Federal Reserve Governor Elizabeth A. Duke told members of the Senate Committee on Banking, Housing, and Urban Affairs that "the failure of the housing market to respond to lower interest rates as vigorously as it has in the past indicates that factors other than financial conditions may be restraining improvement in mortgage credit and housing market conditions and thus impeding the economic recovery."

Six years after house prices first started to decline and more than two years after the start of economic recovery, Duke said, the housing market remains a significant drag on the U.S. economy.  She explained that typically as an economy turns down, households postpone purchases of durable goods such as housing.  But when the upturn comes, improving economic prospects and diminishing uncertainty, often helped by low interest rates, usually unleash pent-up demand.   

"The current economic recovery has not followed this script, in part because the problems in the housing market are a cause of the downturn as well as a consequence of it," she said.  The nation has lost an aggregate of $7 trillion in home equity.  The extraordinary fall in national house prices has resulted in $7 trillion in lost home equity, more than half of what was there in 2006.  This fall in wealth has significantly weakened household spending and consumer confidence.  In addition, around 12 million households are now underwater on their mortgages and when hardships hit have been unable to resolve mortgage payment problems by selling their homes, resulting all too often in foreclosure, dislocation, and personal adversity. Neighborhoods and communities suffered as well from the neglect and deterioration that accompany vacant properties and puts further downward pressure on house prices.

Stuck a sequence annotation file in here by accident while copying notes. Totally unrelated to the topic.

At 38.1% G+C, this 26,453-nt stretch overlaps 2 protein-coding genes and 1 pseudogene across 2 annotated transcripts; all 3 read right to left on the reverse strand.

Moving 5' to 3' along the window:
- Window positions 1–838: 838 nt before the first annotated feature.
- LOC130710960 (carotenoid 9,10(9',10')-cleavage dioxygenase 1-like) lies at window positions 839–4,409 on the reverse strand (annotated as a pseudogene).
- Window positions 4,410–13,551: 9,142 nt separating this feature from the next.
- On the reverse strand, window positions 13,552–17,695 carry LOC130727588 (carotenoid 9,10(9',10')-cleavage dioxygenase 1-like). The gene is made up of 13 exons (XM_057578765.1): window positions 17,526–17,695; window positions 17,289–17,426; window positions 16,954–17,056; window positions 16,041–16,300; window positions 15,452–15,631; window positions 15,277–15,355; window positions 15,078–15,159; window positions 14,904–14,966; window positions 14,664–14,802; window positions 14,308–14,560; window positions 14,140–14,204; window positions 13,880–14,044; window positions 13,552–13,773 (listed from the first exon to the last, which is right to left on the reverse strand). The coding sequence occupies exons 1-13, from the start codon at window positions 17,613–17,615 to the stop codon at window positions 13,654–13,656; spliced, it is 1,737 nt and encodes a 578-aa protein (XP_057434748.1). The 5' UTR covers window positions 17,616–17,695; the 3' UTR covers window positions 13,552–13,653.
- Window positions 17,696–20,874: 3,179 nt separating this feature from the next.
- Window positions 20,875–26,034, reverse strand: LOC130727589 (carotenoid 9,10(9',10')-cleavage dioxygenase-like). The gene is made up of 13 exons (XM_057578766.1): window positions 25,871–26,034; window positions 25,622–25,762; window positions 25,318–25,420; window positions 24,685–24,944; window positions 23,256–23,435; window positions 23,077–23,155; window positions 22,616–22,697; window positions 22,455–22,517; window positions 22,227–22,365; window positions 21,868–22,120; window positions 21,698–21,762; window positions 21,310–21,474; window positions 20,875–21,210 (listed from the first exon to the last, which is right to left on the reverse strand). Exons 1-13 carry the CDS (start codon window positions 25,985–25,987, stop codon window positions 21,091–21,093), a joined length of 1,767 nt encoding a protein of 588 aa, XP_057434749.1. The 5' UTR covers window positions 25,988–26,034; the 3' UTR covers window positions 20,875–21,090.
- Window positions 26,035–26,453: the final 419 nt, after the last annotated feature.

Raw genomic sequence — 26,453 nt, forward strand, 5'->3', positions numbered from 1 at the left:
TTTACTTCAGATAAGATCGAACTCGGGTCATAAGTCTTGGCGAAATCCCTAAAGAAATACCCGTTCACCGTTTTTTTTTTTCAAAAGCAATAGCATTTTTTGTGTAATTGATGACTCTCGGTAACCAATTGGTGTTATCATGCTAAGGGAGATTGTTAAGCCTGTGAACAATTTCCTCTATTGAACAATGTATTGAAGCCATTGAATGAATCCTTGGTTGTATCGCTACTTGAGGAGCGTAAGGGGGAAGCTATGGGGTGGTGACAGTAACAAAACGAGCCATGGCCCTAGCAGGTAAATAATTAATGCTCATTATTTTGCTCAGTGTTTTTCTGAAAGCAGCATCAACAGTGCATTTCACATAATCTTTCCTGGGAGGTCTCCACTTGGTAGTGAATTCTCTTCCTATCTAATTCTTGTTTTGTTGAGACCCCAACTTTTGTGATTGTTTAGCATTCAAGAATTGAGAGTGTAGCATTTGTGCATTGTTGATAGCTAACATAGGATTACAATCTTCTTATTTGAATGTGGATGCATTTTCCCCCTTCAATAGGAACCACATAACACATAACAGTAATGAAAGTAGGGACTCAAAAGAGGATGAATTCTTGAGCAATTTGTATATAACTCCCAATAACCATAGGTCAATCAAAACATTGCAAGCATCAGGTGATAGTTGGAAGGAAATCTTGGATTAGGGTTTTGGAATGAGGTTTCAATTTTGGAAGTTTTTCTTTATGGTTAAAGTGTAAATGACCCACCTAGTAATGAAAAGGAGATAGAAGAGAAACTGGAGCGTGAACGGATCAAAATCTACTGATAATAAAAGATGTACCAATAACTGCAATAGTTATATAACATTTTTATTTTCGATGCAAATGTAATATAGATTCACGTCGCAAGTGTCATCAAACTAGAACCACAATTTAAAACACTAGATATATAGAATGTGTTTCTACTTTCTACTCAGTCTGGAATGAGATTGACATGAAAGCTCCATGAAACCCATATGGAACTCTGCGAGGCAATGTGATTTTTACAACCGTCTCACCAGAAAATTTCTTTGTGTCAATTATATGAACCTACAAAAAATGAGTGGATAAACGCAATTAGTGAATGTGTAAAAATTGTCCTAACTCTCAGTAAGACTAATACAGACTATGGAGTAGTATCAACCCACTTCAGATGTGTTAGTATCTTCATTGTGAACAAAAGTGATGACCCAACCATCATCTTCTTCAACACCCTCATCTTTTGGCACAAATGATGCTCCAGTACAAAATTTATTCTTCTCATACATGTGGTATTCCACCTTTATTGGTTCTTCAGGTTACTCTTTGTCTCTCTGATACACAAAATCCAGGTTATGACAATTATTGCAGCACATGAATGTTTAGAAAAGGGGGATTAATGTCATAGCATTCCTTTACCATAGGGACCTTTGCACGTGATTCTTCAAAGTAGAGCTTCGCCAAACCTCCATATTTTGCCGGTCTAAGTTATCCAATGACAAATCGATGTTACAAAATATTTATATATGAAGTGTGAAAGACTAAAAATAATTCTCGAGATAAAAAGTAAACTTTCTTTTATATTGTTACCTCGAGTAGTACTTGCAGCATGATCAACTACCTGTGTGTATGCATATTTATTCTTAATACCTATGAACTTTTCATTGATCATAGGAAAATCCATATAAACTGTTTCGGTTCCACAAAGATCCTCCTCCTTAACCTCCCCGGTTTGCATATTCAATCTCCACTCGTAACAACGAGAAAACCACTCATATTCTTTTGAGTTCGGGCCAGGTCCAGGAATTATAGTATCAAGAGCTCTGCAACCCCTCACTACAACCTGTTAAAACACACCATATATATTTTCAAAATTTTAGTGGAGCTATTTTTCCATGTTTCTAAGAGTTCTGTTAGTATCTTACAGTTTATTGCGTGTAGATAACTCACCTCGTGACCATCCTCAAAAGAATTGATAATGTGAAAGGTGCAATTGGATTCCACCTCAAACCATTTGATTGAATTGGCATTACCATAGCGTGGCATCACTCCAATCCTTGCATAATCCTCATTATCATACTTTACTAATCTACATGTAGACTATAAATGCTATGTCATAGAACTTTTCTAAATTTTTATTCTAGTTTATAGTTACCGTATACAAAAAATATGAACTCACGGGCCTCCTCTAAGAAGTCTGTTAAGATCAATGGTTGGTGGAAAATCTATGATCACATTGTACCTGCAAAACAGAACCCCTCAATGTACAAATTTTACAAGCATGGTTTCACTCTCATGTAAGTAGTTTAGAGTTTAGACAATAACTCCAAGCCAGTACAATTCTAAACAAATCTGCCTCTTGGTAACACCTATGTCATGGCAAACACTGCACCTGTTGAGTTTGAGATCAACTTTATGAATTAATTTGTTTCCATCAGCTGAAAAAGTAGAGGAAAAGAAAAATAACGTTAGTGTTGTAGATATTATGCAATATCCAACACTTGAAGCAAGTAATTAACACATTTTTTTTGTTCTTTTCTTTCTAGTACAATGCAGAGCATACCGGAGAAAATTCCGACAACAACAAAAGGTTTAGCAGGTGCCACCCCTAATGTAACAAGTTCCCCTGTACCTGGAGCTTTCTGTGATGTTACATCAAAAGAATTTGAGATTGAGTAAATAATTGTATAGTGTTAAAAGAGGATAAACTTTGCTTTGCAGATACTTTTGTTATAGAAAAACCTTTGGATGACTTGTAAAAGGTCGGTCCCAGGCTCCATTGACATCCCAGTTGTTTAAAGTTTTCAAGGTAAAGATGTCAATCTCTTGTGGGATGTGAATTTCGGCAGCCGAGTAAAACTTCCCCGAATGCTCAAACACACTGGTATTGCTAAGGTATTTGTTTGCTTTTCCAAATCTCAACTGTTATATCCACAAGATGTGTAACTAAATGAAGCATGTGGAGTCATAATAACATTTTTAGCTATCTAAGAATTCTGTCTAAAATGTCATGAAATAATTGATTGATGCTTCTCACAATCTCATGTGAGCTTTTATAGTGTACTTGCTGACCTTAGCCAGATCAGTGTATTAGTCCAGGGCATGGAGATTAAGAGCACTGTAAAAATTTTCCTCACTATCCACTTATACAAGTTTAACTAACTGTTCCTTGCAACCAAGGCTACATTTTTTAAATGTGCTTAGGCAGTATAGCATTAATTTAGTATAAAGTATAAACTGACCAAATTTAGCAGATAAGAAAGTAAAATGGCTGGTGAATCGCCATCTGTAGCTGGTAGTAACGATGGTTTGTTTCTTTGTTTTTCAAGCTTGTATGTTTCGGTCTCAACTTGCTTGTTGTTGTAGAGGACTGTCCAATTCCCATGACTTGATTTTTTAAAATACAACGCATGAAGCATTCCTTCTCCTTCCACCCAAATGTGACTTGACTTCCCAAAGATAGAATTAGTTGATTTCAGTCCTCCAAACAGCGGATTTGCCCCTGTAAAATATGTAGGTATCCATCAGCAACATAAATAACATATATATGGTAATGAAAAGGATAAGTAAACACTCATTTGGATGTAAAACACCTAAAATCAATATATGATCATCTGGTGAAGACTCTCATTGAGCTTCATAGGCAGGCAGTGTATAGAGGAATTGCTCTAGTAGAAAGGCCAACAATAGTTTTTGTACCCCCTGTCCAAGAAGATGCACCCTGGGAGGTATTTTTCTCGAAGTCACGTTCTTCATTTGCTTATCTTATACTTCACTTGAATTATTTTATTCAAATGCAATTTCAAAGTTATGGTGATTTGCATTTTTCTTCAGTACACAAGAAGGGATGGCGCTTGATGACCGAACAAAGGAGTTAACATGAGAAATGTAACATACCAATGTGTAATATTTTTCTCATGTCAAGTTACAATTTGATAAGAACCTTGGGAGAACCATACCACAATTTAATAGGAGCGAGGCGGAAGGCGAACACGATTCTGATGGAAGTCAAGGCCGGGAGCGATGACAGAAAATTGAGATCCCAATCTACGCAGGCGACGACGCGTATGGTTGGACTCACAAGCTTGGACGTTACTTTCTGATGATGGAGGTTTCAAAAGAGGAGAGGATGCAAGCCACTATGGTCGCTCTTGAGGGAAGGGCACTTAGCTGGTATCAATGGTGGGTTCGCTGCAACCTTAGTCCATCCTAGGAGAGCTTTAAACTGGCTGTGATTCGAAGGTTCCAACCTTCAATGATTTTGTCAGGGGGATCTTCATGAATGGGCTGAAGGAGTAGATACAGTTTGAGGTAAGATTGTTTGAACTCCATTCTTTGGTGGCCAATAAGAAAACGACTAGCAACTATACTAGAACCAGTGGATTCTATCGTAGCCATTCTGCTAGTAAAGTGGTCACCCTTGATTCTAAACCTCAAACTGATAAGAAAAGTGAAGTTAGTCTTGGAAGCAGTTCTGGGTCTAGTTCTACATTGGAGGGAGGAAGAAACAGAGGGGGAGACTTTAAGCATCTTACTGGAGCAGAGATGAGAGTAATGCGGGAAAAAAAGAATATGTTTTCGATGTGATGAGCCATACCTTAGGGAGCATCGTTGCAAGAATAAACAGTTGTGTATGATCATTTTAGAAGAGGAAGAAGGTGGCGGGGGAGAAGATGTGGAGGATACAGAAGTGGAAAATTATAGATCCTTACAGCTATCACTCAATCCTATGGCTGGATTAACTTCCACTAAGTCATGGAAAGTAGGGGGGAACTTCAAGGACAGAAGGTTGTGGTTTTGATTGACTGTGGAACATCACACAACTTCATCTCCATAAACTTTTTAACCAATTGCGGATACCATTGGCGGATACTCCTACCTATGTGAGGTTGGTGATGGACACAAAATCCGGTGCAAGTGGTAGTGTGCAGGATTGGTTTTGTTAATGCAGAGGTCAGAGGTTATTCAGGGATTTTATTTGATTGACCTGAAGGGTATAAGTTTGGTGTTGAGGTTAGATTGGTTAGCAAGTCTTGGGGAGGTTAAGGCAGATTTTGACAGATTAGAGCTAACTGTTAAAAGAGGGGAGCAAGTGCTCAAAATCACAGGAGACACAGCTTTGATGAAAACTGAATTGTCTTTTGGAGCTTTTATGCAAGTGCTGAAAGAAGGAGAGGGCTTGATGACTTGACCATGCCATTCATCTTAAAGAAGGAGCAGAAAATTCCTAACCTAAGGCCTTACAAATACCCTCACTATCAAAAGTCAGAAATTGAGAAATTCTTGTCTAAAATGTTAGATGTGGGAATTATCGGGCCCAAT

These problems, Duke told the Senators, have been exacerbated by an ongoing imbalance between supply and demand.  In recent years that supply of single-family homes has greatly exceeded the demand in part because of foreclosures which are likely to continue for quite a while.  At the same time, a host of factors have been weighing on demand.  Families have been reluctant or unable to purchase homes because of concerns about income, employment, or where prices might go.  Tight mortgage credit conditions have also been a factor.  Although some retrenchment in lending standards was necessary after the lax standards that prevailed before the crisis, current lending practices appear to be limiting or preventing lending, even to creditworthy households.

Duke referred to a paper titled The U.S. Housing Market:  Current Conditions and Policy Considerations released by the Federal Reserve on January 4, 2012.   In the paper, she said, Federal Reserve staff discussed the benefits and costs of a variety of policy options that have been proposed to respond to these difficult housing issues, including increasing credit availability, exploring the scope for further mortgage modifications including encouraging short sales and deeds-in-lieu of foreclosure, and expanding the options available for holders of foreclosed properties to dispose of their inventory responsibly. "Any policy proposals, though, will require wrestling with difficult choices and tradeoffs, as initiatives to benefit the housing market will likely involve shifting some of the burden of adjustment from some parties to others."